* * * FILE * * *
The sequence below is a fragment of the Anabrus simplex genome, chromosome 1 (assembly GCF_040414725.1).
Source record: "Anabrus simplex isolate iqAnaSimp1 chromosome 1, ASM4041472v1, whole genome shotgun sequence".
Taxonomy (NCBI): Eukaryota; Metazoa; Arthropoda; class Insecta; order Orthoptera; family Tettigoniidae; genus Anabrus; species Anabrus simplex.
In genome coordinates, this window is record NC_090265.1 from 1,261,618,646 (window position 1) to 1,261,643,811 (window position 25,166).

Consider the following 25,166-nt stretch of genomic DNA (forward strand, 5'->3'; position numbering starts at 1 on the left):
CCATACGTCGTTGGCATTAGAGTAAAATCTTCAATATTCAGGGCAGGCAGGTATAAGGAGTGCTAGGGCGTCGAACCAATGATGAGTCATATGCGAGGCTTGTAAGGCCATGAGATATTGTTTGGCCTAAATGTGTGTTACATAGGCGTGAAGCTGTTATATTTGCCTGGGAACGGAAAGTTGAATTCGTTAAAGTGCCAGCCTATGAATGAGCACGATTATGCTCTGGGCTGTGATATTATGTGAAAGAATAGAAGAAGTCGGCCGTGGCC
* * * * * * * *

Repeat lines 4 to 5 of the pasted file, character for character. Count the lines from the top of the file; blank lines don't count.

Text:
In genome coordinates, this window is record NC_090265.1 from 1,261,618,646 (window position 1) to 1,261,643,811 (window position 25,166).

Consider the following 25,166-nt stretch of genomic DNA (forward strand, 5'->3'; position numbering starts at 1 on the left):